By Sarah Hall
Harper Perennial, 187 pages, $14.99
Seven short stories focusing on female friendship and heterosexual relations constitute Man Booker Prize-shortlisted British author Sarah Hall’s The Beautiful Indifference. A lonely girl befriends a tough girl who is both captivating and frightening. A woman meets her unconventional lover, despite her friends’ protestations. Another woman moves to London in search of a new life but finds it as disheartening as the dead bees she finds littered outside her new home. A bored housewife tries out an adult agency for a change of routine. When a couple on holiday in Zimbabwe has a row, the woman’s solo beach walk causes unexpected consequences. A woman enjoys one last Christmas season with her friend. A boating accident ruins a lovers’ tryst.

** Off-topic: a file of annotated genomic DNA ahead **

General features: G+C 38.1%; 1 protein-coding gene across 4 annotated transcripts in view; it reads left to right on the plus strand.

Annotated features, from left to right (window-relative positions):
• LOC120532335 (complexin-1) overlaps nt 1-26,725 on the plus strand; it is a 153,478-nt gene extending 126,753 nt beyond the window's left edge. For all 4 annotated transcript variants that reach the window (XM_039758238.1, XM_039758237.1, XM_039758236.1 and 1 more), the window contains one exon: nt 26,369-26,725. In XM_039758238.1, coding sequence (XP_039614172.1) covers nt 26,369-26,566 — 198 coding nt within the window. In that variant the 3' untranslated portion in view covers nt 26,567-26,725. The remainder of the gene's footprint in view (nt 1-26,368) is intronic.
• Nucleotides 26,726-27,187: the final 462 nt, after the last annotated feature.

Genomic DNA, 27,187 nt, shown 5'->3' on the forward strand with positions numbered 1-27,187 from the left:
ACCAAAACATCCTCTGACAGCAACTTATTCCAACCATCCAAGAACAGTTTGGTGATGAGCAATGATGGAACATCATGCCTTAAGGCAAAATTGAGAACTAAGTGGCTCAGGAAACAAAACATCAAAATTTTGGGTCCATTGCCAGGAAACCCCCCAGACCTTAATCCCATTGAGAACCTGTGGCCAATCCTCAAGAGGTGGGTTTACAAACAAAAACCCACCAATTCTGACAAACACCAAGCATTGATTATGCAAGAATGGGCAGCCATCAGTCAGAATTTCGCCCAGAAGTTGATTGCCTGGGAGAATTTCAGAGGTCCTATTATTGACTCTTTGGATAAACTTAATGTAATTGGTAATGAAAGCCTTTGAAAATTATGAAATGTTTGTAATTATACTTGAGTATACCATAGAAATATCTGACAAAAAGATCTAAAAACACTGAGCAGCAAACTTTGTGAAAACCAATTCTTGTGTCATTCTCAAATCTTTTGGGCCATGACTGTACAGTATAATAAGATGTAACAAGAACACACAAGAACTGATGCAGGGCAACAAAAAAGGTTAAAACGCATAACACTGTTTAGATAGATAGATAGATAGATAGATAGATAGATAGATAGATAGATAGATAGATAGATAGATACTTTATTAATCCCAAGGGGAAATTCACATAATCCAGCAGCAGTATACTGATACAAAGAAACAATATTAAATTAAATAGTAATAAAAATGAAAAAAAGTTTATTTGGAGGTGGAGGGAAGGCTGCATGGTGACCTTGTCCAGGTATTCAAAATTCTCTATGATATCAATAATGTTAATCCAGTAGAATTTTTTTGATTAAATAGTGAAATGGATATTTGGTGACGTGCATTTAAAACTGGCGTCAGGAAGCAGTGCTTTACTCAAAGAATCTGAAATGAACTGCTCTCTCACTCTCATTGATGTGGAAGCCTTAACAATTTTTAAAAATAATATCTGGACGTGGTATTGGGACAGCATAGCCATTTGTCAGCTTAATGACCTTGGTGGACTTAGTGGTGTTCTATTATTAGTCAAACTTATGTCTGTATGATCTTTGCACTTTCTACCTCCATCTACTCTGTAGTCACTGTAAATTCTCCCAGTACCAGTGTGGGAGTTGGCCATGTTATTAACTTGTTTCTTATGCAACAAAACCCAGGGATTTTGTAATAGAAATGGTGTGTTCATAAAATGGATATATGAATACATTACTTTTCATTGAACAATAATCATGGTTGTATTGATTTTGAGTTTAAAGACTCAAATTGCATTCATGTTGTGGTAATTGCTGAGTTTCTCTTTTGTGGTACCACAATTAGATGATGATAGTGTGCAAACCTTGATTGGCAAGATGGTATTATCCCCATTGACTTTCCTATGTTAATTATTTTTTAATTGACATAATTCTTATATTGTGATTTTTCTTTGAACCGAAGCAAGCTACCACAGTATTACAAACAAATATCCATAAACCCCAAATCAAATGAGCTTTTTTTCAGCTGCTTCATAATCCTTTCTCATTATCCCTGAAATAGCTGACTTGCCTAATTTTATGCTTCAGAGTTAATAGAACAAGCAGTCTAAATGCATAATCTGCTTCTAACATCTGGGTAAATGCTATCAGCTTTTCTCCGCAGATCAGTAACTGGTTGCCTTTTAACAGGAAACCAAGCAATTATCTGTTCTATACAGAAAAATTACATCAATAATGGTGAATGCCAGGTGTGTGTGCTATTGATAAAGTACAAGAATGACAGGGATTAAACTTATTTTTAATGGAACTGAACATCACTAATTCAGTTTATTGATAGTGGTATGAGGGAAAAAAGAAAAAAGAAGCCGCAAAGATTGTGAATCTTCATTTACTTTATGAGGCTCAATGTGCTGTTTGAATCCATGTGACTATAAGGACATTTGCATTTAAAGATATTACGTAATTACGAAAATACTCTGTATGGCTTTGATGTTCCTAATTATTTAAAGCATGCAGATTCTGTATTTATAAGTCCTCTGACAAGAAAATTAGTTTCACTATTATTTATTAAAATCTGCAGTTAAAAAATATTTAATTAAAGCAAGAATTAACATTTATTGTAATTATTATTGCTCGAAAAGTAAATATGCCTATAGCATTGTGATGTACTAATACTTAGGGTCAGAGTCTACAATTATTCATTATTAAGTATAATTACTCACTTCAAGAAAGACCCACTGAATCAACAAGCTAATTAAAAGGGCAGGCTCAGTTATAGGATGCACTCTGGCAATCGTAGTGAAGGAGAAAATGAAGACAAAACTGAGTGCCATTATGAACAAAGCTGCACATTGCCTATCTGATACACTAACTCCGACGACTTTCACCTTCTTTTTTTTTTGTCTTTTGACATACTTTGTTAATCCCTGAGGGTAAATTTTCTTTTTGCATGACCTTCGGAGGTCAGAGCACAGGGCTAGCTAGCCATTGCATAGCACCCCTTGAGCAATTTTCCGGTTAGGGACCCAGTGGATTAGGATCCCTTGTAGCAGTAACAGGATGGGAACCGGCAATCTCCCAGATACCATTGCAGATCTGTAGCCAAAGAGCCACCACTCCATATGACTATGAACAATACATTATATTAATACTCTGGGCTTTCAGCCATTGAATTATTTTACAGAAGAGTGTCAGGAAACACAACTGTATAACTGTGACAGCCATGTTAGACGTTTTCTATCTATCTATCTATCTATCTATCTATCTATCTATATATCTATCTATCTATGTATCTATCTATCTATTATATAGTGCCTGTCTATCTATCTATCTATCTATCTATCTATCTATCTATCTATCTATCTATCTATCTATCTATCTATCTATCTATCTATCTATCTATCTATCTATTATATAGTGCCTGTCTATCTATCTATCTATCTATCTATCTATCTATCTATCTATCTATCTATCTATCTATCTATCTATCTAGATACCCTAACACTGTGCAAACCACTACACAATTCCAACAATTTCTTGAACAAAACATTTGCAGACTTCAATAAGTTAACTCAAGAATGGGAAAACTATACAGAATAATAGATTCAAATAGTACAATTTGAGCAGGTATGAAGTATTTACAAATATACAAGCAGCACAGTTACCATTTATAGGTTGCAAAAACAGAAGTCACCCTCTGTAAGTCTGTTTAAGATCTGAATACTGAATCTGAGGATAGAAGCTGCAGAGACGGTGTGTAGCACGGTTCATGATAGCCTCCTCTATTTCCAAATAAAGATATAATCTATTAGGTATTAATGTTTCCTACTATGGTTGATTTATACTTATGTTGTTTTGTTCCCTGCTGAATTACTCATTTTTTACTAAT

With the exception of a few stray phrases, long descriptions, repetitive scenes, general inaction, one-dimensional characters, bland language and unoriginal premises leave the reader with indifference, but without the promised beauty.
Reviewed by Sarah Hutchins
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